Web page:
03/18/2010 05:12 am ET Updated May 25, 2011

Of Darwin, Disney, God, and William Burroughs

The artist Malcolm Mc Neill animated Televolution 20 years ago. "I redid it for Charles Darwin," he said the other day, to celebrate the 200th anniversary of Darwin's birth and to pay tribute to On the Origin of Species. The 19th-century naturalist's masterwork was published in November 1859. Mc Neill's animated cartoon consists of 1859 frames.

Televolution originally aired in 1990, in Japan. "The iPhone was science fiction and the Internet had just gotten started," Mc Neill says. "Now wearable data-transmission devices are the norm, biophysical integration is just around the corner, and the conquest of gravity is on the way."

He dismisses the idea that "evolutionary theory has removed God" from the natural universe. "In fact," he says, "Darwin simply redefined Him as a kind of super Walt Disney who changes one thing into another on a whim. Life has been viewed as an animated cartoon ever since."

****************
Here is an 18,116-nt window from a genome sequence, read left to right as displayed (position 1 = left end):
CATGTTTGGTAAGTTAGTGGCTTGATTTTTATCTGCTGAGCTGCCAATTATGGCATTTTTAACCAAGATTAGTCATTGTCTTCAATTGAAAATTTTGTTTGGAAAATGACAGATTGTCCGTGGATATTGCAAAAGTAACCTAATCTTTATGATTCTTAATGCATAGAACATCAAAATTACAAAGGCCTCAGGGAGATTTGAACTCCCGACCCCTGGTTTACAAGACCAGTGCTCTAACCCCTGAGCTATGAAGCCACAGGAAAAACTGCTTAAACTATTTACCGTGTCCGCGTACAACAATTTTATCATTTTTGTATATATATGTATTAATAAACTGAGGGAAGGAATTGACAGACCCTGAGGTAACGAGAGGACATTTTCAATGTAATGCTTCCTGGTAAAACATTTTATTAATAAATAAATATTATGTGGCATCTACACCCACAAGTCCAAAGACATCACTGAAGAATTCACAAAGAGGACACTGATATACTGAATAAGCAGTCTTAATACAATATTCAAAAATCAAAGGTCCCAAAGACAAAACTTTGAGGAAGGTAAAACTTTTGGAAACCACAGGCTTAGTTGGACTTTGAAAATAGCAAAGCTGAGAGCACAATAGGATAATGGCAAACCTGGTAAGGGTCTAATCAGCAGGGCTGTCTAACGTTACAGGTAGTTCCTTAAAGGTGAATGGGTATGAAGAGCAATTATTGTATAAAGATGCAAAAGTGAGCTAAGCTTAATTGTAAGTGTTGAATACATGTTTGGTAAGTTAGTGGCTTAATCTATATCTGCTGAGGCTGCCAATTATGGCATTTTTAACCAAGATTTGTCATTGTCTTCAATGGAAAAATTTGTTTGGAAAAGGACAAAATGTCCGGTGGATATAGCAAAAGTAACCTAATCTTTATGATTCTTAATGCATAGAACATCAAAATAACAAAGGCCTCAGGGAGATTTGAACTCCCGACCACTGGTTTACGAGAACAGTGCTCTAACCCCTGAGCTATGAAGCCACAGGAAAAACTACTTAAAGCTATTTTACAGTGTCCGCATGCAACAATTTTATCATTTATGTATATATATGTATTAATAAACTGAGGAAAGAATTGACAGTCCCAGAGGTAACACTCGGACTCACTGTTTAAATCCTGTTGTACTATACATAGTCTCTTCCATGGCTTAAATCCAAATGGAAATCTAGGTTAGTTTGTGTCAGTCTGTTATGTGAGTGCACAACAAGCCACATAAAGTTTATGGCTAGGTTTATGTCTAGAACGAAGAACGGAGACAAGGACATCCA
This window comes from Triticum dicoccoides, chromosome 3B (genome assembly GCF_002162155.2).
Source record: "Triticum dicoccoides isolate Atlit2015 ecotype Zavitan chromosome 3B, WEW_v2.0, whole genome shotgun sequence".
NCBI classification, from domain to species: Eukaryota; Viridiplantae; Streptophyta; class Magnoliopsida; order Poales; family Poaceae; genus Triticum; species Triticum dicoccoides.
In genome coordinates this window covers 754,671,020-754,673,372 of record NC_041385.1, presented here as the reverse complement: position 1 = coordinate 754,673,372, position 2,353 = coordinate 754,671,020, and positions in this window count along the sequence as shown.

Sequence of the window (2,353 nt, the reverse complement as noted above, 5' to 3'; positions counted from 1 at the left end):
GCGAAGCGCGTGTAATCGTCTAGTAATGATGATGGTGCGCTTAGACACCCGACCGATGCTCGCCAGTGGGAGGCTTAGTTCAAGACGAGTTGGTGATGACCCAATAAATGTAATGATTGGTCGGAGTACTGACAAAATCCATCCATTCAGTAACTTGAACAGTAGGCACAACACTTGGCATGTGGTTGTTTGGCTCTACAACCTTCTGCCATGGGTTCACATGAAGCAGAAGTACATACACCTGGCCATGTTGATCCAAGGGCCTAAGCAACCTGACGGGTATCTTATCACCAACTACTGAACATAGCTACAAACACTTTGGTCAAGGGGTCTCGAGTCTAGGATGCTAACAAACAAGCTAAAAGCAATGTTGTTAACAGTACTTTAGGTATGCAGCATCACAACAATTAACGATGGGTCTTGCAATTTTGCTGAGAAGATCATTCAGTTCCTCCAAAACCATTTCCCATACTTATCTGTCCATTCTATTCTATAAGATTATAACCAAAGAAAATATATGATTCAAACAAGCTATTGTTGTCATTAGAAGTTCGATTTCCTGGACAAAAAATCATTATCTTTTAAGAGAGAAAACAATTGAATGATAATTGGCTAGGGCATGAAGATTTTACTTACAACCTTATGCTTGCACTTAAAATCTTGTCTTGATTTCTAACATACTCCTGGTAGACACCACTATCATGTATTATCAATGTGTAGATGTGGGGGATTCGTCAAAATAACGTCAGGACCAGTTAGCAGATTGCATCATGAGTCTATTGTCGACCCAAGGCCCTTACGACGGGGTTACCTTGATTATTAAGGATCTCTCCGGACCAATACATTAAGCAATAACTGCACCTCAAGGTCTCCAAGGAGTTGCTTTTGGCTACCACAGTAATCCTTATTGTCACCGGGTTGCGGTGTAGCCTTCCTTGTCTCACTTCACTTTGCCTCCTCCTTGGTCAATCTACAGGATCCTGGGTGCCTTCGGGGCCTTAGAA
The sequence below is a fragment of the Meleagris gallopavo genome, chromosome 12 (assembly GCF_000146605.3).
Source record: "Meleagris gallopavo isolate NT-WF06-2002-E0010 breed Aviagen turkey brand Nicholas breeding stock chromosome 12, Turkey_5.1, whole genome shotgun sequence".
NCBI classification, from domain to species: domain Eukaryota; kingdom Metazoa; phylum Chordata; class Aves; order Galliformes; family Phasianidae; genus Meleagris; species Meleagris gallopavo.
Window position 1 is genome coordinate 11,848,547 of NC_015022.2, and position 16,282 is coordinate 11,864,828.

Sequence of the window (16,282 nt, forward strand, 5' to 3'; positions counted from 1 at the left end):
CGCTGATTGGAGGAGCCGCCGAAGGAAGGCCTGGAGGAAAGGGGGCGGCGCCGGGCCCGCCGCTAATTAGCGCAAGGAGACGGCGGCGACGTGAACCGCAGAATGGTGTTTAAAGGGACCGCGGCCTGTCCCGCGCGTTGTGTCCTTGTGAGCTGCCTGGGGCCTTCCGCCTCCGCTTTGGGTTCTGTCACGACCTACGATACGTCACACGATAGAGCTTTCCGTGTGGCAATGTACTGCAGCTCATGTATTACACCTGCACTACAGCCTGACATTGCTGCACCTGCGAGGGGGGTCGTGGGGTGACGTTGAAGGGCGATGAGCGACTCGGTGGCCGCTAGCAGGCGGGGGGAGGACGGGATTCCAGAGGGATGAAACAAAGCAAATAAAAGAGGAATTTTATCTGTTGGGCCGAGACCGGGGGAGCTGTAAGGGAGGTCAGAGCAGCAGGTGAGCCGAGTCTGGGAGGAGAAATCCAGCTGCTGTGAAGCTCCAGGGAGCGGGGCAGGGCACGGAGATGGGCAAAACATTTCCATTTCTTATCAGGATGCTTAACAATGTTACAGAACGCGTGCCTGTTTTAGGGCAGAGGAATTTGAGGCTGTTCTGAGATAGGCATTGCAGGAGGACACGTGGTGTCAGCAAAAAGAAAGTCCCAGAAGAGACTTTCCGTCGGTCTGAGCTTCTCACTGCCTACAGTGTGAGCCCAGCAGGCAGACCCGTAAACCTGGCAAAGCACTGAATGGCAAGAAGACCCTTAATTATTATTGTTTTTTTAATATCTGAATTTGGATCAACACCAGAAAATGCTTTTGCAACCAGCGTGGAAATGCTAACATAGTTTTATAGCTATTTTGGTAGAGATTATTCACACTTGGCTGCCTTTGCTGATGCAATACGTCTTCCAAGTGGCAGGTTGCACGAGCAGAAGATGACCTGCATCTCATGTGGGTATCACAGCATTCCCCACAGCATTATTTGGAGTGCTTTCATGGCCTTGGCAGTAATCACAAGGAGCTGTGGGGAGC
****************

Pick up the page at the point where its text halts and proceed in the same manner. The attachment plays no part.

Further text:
Postscript: After this item went live, Mc Neill messaged:

I'm not exactly a Darwinist -- or any kind of ''ist." Certainly not a Creationist. Evolution theory is only 150 years old. Flat earth lasted a whole lot longer. And every generation has its own version of a flat earth theory. Look at how smoking turned around in 30 years. Doctors used to say it was GOOD for you. And global warming. In 1976 scientists were so concerned about global COOLING that they were considering dumping soot on the North Pole. If Darwin was right, I only hope we can figure out what it was that made a fish turn into a rhinoceros and get ourselves the heck out of here. Human is a terrible state to be in. We've had thousands of years of carnage so far. If "flying wombats" is next let's get on with it.

Now have a look at "The Subliminal Kid," a short, brilliant sequence from Andre Perkowski's "Nova Express." Excerpts of his montage film, a three-hour work-in-progress based on the writings of William S. Burroughs, were screened at the School for the Visual Arts in New York as part of an ongoing homage to Burroughs, celebrating the 50th anniversary of Naked Lunch.

Here is a longer, equally brilliant sequence, "Crab Nebula," from the film. Burroughs himself reads the text. Phil Proctor and Peter Bergman are featured in readings of other texts.

The music throughout the film is by Kristin Palker and Perkowski.